England will not contemplate changing the rules relating to overseas-based players playing for their country, says RFU (Rugby Football Union) chief executive Ian Richie.

Stuart Lancaster's 50-man training squad was notable by the absence of Toulon flanker Steffon Armitage due to the policy of overlooking foreign-based players in order to protect the Aviva Premiership.

An 'exceptional circumstance' clause allows a manager to make an exception, but so far it has never been used.

Manu Tuilagi, banned from playing for England until January 2016 after he was charged with two counts of assaulting a police officer and causing criminal damage in May, could soon join that small fraternity exiled from the England setup, following reports suggesting Toulouse will offer him the chance to play in France following his spate of off-the-field problems.

But speaking at Twickenham exactly 100 days before the start of the 2015 Rugby World Cup, Richie said the RFU remain distant to the idea of changing the rules.

"I think the policy is right, we're all in agreement that it's the right one," Ritchie said.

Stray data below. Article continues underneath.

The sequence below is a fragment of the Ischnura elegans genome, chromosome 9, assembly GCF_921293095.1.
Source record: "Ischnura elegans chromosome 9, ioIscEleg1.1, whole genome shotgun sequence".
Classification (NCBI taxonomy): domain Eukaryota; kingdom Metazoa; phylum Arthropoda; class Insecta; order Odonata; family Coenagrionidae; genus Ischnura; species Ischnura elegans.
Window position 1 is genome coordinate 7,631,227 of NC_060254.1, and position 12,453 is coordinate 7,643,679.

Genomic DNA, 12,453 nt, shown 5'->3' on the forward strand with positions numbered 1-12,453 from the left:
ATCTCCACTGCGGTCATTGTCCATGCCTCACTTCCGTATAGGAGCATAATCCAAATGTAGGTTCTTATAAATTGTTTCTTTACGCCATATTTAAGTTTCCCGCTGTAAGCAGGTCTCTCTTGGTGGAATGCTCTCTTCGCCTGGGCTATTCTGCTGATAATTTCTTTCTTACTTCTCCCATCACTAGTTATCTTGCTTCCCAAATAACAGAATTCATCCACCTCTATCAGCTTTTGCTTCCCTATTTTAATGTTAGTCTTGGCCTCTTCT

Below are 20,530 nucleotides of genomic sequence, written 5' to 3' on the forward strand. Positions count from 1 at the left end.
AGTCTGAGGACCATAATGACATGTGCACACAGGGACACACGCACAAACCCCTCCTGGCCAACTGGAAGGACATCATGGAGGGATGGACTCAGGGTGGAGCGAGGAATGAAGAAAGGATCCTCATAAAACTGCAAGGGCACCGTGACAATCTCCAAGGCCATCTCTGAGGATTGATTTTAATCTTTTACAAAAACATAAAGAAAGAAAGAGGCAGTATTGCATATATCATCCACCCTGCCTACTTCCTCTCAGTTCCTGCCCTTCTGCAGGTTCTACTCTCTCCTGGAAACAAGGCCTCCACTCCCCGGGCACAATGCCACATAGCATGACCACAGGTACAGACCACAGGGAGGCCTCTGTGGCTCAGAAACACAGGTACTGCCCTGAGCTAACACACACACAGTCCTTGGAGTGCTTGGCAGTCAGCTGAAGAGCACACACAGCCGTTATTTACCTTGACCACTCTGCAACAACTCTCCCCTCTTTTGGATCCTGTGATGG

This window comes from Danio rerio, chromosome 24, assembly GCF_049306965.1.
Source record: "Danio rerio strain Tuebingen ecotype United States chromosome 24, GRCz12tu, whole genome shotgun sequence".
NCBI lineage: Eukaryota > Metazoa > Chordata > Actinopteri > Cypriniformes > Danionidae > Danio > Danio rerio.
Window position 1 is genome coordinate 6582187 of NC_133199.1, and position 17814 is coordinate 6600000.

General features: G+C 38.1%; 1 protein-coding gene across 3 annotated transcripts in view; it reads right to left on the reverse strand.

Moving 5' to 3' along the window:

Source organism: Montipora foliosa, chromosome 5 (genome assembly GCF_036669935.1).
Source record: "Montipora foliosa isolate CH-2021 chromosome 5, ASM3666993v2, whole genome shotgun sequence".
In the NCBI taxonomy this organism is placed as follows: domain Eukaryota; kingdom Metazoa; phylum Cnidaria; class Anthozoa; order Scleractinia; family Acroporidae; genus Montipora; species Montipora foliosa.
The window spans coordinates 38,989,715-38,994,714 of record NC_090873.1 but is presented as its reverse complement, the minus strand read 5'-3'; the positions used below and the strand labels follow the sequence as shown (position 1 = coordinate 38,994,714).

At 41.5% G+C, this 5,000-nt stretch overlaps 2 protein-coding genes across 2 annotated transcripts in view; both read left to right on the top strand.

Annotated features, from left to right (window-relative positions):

"It's been applied in the right way and now we've got to focus on who we've got. We've got a great squad and the next three months are crucial for preparation."

Manu Tuilagi
A move to Toulouse will probably end Manu Tuilagi\'s England hopes

Tuilagi's charge and Dylan Hartley's ban for head-butting which will see him miss the beginning of England's campaign in September has cast a shadow over Stuart Lancaster's selection process and raised questions over what is being done to quell indiscipline within the ranks.

Richie however insists there are no fears from within the England camp and dismissed the idea of a drinking ban in the build up to the competition.

"I don't think there is an underlining problem, I think that anybody who has been involved with the England camp since Stuart has been head coach. It has been very clear what the culture is, how important the culture is and I think there is no issue with regard to that. I'm very confident that that will be clear to players and the culture that has been engendered over the past three years will come through during the course of the tournament.

"Of course, it's always helpful to remind people [of their responsibilities] but what you hope and believe is that the squad recognise that, and I don't think there is any question of that at all and I don't think that what has occurred has diluted that one jot."